Social taboos have dropped left and right since I was a young man raising a family, but one is unlikely to disappear any time soon: holding too much personal debt. But debt need not be a personal tragedy nor a badge of shame. For some, it is simply a practical problem with practical solutions. For others, however, it isn’t even the real problem.
In the last few year I’ve watched two friends handle debt quite differently, and those differences illustrate the real taboo about debt that we seem to ignore. I’ve changed names and tweaked a few details to keep peace in the world, but what follows are essentially two true stories: those of Joe Able and Tom Baker.
Both Joe and Tom are early baby boomers. During their careers, both had the external trappings of success: nice homes, luxury cars, and a good amount of other cool stuff. They earned good incomes and paid a lot in taxes along the way. They moved into their peak earning years during the Internet boom, and both of their companies flourished.
Nevertheless, neither Joe nor Tom amassed much wealth. Instead, they financed signs of wealth. Their justification: they made enough money to easily afford the payments. Neither Joe nor Tom had a problem with this approach.
In short, both enjoyed playing the role of big shot.
Well, the economy turned and their incomes were cut. Joe eventually realized he would never be able to retire because he had accumulated, well, basically nothing. This must have been terribly difficult for him.
Joe had to fess up to his spouse and family that he may have been “rich dad” for a decade or so, but things were going to have to change radically. Otherwise, he would become “poor dad.”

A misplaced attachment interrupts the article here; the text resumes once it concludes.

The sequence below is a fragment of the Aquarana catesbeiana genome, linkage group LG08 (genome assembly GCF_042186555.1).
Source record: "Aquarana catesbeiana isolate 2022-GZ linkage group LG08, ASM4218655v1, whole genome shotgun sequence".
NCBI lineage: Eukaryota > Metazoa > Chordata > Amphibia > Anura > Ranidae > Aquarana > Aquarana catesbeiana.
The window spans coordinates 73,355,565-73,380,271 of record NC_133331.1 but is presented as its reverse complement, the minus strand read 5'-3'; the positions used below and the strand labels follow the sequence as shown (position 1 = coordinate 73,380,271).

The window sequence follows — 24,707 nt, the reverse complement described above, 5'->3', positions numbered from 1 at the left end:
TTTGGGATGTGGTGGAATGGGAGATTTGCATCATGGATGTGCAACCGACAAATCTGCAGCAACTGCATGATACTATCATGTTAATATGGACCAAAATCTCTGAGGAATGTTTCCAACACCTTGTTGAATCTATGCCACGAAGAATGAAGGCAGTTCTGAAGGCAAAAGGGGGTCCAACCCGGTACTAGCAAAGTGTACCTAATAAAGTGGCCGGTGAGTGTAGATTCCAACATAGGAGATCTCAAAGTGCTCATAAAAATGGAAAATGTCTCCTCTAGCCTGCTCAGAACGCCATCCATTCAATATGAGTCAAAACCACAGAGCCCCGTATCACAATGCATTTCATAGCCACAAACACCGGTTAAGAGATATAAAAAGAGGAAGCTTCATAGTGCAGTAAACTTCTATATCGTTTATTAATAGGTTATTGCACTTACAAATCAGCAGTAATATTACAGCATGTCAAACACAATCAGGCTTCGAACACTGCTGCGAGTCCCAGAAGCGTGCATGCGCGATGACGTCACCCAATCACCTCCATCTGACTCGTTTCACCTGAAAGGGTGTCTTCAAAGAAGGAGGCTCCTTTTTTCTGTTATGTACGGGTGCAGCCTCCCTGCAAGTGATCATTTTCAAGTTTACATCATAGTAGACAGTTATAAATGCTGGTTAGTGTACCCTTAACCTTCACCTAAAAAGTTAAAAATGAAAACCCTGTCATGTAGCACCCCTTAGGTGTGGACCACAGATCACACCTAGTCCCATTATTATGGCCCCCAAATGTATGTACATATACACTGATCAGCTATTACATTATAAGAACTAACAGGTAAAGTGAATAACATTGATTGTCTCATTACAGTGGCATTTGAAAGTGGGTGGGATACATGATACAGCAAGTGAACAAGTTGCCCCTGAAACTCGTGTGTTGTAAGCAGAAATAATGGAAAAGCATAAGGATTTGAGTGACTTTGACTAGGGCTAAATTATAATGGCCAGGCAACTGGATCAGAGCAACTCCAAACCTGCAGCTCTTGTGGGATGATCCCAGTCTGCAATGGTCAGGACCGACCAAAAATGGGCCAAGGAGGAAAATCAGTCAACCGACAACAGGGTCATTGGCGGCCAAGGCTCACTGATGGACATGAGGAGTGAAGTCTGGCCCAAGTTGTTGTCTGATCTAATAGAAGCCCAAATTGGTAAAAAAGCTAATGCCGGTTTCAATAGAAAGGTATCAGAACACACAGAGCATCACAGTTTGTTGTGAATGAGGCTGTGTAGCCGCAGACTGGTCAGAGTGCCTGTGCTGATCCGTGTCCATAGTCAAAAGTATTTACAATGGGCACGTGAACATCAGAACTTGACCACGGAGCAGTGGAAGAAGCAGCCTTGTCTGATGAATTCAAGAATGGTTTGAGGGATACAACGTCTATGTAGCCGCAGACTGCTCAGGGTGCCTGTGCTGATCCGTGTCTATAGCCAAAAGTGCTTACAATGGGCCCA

Joe’s wife had become quite comfortable with her life of luxury, so together they sought professional advice from his accountant and a qualified financial planner. Together they built a plan to get out of debt and accumulate some real capital. This was the only way they could ever enjoy retirement. Perhaps it would be more modest than they’d once envisioned, but that was OK.
To borrow Joe’s words, “I decided to stop the world. I wanted to get off!” He described it as a never-ending treadmill: work hard; make a lot of money; pay off bills; buy more cool and expensive stuff; repeat, repeat, repeat. So they built a plan and refocused. Joe and his wife worked together and are quite happy today.
Tom took a different road. He, too, realized his lifestyle was unsustainable. Family and professionals convened in an effort to help Tom see reality. They encouraged him to change his behavior.
Tom discussed his mounting debts and reduction in income very rationally, but he was unable to change his behavior.
As I looked at these two men, I noticed differences. Joe lived in a large city. Tom lived in the small town where he grew up. Joe was the proverbial little fish in a big pond; Tom was the big fish in a small pond. Everyone in town knew Tom as the kid who grew up and obviously really made something of himself.
What the public did not see was this. Tom’s business had a line of credit with the bank and was a good business. Unfortunately Tom maxed out his company’s line of credit and used the money for personal spending. The particular business is capital intensive and his company began to suffer. Now he had to make huge payments to the bank for fear his company would shut down.
Eventually the banks were breathing down his neck. Tom had no leverage and gave the bank whatever they needed to keep the line of credit.
Sad to say, his friends told me he became very depressed. They called him the poster child for depression spending. He had several credit cards and bought designer clothes and new toys to make himself feel good. His children said their dad had a spending addiction.